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Israeli law will strip many Arab ‘absentees’ of land

Attorney-General Yehuda Weinstein decides on criteria for barring West Bank Palestinians from maintaining their properties in Jerusalem

Israel is moving ahead with plans to apply a legal device that would enable it to seize of up to forty percent of Arab private property in annexed East Jerusalem, the area Palestinians envision as their future capital.

The legal preparations to advantage Jewish settlers at the expense of Palestinians, combined with announcement of plans to build more than 3,100 units for settlers in East Jerusalem and the West Bank, are enflaming tensions even as substantive peace talks resumed in Jerusalem for the first time in five years.

Haaretz reported that Israeli Attorney-General Yehuda Weinstein has now decided on criteria for barring West Bank Palestinians from maintaining their properties in Jerusalem.

One of these criteria, according to Haaretz, is the proximity of the Palestinian property to Jewish settler housing, raising Palestinian fears that the move could pave the way for significant transfers of Palestinian properties to settlers.

“This is another very dangerous, provocative move to consolidate Israel’s hold in East Jerusalem,” said the PLO spokeswoman Hanan Ashrawi. “East Jerusalem is occupied territory and Israel has no business annexing it or applying this property law.” Israel captured the area in the 1967 Middle East war and later declared it part of its “eternal, undivided capital”. The international community rejected the annexation as a violation of international law.

An Israeli foreign ministry spokesman, Yigal Palmor, played down the Haaretz report, saying it referred to a “draft resolution that may be amended before it is adopted”.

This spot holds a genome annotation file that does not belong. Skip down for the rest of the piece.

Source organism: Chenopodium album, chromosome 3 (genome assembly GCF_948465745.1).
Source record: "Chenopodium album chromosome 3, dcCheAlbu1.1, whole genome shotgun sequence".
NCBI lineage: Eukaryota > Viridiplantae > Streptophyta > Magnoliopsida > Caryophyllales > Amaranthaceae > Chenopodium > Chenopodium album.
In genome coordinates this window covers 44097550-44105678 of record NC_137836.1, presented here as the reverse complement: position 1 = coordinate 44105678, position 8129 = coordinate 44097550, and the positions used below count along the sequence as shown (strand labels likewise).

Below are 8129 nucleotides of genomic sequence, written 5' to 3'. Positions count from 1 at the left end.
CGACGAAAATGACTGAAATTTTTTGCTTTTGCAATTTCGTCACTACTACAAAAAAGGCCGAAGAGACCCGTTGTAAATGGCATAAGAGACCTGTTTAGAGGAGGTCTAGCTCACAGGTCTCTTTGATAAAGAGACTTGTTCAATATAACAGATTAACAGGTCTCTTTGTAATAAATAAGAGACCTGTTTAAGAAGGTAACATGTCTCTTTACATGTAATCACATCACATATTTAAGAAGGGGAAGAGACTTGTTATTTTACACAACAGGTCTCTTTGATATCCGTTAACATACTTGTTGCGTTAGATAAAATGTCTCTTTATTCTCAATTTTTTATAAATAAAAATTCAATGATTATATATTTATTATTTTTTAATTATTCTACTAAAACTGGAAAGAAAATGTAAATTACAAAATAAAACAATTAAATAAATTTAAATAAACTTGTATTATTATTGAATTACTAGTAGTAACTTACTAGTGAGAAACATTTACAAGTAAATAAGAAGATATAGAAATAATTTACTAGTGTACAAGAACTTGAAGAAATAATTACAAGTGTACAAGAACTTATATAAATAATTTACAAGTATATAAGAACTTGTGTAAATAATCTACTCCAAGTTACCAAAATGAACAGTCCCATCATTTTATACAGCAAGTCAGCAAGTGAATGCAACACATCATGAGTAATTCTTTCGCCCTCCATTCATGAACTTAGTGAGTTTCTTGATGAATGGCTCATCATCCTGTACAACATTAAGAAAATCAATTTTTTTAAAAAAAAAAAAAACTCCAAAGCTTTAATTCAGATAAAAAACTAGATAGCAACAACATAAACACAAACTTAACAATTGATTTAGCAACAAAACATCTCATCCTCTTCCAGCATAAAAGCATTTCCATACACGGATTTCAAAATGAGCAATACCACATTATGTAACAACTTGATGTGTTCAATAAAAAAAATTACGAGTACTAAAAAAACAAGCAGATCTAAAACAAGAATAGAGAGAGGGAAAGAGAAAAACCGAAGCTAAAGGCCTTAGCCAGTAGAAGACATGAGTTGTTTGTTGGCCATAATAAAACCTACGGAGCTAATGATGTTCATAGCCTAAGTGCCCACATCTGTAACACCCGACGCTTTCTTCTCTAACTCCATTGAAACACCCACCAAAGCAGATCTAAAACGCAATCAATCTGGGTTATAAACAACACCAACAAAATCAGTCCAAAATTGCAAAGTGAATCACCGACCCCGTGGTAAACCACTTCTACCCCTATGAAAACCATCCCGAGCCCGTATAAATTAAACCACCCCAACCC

“The Palestinians are complaining about everything in order to get the upper hand in the media battle,” he said.

In June, Attorney-General Yehuda Weinstein wrote to Israel’s Supreme Court saying that the government supports applying in East Jerusalem an absentee property law originally used to take over the property of Palestinian refugees who fled or were expelled in the 1948 war accompanying Israel’s establishment. Mr Weinstein wrote that Palestinians residing outside the Israeli-declared municipal boundaries of the city in the West Bank are considered “absentees” rather than the owners of their property in Jerusalem – a designation that would enable the state to seize their land.

That stance, given in the context of a high court appeal by Palestinians to reclaim sequestered property, represented a shift from the position enunciated in 2005 by Attorney General Menachem Mazuz, who held that the law should not be applied in East Jerusalem because that was not its original intent and because doing so could harm Israel’s international standing.

The shift in the Israeli government position on the law could make up to forty percent of the private Palestinian property in East Jerusalem subject to state confiscation, according to Daniel Seidemann, head of Terrestrial Jerusalem, an Israeli NGO that supports a compromise in the city.

Yehudit Oppenheimer, director of the dovish NGO Ir Amim, said: “Applying the absentee property law is a legal way of stealing the property of the Palestinians.”